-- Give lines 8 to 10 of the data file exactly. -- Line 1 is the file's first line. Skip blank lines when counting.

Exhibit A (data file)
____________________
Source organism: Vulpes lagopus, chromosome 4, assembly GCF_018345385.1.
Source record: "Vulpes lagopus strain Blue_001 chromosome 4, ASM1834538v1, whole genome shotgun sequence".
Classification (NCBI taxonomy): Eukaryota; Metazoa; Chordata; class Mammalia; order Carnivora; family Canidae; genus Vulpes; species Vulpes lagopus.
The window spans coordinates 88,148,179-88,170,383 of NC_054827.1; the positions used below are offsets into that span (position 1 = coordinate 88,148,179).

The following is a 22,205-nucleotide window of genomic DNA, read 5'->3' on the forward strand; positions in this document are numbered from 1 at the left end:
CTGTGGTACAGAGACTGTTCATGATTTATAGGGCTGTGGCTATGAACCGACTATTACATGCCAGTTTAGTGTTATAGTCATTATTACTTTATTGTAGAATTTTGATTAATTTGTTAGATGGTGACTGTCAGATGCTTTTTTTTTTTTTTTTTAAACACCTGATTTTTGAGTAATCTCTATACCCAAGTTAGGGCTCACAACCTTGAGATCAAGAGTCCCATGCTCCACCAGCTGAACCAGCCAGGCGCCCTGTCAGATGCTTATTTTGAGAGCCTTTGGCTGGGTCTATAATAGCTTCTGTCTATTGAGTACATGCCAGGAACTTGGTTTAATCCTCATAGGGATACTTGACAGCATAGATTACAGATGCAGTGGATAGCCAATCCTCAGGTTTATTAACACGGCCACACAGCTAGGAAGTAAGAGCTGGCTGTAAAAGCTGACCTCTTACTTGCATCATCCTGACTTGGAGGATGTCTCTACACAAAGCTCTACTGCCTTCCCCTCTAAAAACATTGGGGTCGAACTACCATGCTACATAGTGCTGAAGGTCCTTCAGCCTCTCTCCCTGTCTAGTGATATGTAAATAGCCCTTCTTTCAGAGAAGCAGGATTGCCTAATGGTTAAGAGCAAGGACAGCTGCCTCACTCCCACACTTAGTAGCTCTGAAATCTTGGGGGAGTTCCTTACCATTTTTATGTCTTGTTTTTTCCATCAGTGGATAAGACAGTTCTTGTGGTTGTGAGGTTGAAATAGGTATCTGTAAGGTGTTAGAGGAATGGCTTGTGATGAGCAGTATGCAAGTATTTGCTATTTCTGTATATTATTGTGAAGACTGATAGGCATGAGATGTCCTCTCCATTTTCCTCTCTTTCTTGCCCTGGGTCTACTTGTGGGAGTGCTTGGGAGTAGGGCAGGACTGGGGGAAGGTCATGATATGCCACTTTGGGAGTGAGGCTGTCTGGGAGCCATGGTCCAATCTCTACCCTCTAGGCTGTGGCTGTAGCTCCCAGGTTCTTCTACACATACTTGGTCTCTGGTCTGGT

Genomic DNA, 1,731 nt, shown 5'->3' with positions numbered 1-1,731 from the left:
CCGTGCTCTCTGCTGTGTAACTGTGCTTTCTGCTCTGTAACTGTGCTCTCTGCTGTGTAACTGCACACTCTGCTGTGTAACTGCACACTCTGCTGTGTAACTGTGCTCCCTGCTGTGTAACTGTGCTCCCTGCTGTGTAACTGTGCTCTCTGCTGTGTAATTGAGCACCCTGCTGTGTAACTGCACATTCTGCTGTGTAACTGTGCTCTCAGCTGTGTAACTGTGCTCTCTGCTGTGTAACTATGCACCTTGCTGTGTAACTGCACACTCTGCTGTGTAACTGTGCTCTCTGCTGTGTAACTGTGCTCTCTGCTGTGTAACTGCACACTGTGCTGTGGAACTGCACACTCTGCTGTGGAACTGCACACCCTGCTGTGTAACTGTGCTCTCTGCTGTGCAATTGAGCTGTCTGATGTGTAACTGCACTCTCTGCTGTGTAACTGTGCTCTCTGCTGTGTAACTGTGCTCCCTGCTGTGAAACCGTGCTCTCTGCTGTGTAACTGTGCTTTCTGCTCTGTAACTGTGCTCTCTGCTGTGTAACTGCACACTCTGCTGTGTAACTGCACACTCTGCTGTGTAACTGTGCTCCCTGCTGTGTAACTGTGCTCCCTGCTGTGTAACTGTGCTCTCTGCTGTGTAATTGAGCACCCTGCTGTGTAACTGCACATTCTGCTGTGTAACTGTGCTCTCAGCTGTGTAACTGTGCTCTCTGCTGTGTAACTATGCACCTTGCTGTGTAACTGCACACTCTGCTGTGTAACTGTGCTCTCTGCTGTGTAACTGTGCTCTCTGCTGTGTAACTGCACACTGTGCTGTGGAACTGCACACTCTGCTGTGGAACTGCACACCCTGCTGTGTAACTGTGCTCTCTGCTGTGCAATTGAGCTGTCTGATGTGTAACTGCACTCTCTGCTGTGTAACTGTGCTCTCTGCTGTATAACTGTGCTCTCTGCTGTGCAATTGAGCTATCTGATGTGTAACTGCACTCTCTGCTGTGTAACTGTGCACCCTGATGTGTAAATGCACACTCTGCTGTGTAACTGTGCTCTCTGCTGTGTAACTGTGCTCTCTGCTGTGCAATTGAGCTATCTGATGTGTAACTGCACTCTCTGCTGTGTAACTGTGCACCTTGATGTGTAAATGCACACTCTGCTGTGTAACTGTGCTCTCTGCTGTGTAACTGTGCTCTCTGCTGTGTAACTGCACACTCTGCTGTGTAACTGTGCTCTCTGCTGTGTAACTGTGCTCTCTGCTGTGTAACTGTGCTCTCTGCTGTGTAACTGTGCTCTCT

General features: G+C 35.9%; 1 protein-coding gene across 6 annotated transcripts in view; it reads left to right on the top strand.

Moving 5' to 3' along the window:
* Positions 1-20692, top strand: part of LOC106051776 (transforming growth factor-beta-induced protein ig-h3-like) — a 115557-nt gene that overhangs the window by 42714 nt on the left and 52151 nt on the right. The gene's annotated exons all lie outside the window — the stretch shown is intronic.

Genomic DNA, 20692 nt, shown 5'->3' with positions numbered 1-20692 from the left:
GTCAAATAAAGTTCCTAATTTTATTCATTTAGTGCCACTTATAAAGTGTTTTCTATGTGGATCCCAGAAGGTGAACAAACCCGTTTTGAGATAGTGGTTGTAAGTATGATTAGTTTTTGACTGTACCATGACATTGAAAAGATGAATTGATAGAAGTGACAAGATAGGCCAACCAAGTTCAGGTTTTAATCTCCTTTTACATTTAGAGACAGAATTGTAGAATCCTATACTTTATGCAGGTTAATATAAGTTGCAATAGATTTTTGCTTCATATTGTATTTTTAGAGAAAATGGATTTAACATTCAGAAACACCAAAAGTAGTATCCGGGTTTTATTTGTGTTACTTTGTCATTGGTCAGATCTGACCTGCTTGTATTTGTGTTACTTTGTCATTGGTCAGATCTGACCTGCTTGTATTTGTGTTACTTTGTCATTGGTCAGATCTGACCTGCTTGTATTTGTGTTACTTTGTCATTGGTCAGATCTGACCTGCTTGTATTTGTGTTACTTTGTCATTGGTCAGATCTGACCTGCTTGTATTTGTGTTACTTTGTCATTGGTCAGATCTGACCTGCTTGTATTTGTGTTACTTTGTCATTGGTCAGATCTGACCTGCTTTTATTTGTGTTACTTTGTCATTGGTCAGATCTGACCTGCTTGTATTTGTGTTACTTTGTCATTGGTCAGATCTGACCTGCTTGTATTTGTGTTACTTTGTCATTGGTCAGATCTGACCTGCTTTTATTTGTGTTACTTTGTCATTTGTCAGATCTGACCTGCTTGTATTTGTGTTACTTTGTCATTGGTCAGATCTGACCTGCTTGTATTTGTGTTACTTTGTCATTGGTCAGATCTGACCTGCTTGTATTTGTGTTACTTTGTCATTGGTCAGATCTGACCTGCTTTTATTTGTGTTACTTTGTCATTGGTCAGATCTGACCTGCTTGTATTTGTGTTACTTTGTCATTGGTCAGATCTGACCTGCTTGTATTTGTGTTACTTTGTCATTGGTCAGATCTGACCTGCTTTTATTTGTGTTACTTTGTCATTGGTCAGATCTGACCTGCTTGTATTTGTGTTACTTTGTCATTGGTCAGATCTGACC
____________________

CCGTGCTCTCTGCTGTGTAACTGTGCTTTCTGCTCTGTAACTGTGCTCTCTGCTGTGTAACTGCACACTCTGCTGTGTAACTGCACACTCTGCTGTGTAACTGTGCTCCCTGCTGTGTAACTGTGCTCCCTGCTGTGTAACTGTGCTCTCTGCTGTGTAATTGAGCACCCTGCTGTGTAACTGCACATTCTGCTGTGTAACTGTGCTCTCAGCTGTGTAACTGTGCTCTCTGCTGTGTAACTATGCACCTTGCTGTGTAACTGCACACTCTGCTGTGTAACTGTGCTCTCTGCTGTGTAACTGTGCTCTCTGCTGTGTAACTGCACACTGTGCTGTGGAACTGCACACTCTGCTGTGGAACTGCACACCCTGCTGTGTAACTGTGCTCTCTGCTGTGCAATTGAGCTGTCTGATGTGTAACTGCACTCTCTGCTGTGTAACTGTGCTCTCTGCTGTGTAACTGTGCTCCCTGCTGTGAAACCGTGCTCTCTGCTGTGTAACTGTGCTTTCTGCTCTGTAACTGTGCTCTCTGCTGTGTAACTGCACACTCTGCTGTGTAACTGCACACTCTGCTGTGTAACTGTGCTCCCTGCTGTGTAACTGTGCTCCCTGCTGTGTAACTGTGCTCTCTGCTGTGTAATTGAGCACCCTGCTGTGTAACTGCACATTCTGCTGTGTAACTGTGCTCTCAGCTGTGTAACTGTGCTCTCTGCTGTGTAACTATGCACCTTGCTGTGTAACTGCACACTCTGCTGTGTAACTGTGCTCTCTGCTGTGTAACTGTGCTCTCTGCTGTGTAACTGCACACTGTGCTGTGGAACTGCACACTCTGCTGTGGAACTGCACACCCTGCTGTGTAACTGTGCTCTCTGCTGTGCAATTGAGCTGTCTGATGTGTAACTGCACTCTCTGCTGTGTAACTGTGCTCTCTGCTGTATAACTGTGCTCTCTGCTGTGCAATTGAGCTATCTGATGTGTAACTGCACTCTCTGCTGTGTAACTGTGCACCCTGATGTGTAAATGCACACTCTGCTGTGTAACTGTGCTCTCTGCTGTGTAACTGTGCTCTCTGCTGTGCAATTGAGCTATCTGATGTGTAACTGCACTCTCTGCTGTGTAACTGTGCACCTTGATGTGTAAATGCACACTCTGCTGTGTAACTGTGCTCTCTGCTGTGTAACTGTGCTCTCTGCTGTGTAACTGCACACTCTGCTGTGTAACTGTGCTCTCTGCTGTGTAACTGTGCTCTCTGCTGTGTAACTGTGCTCTCTGCTGTGTAACTGTGCTCTCT

General features: G+C 35.9%; 1 protein-coding gene across 6 annotated transcripts in view; it reads left to right on the top strand.

Moving 5' to 3' along the window: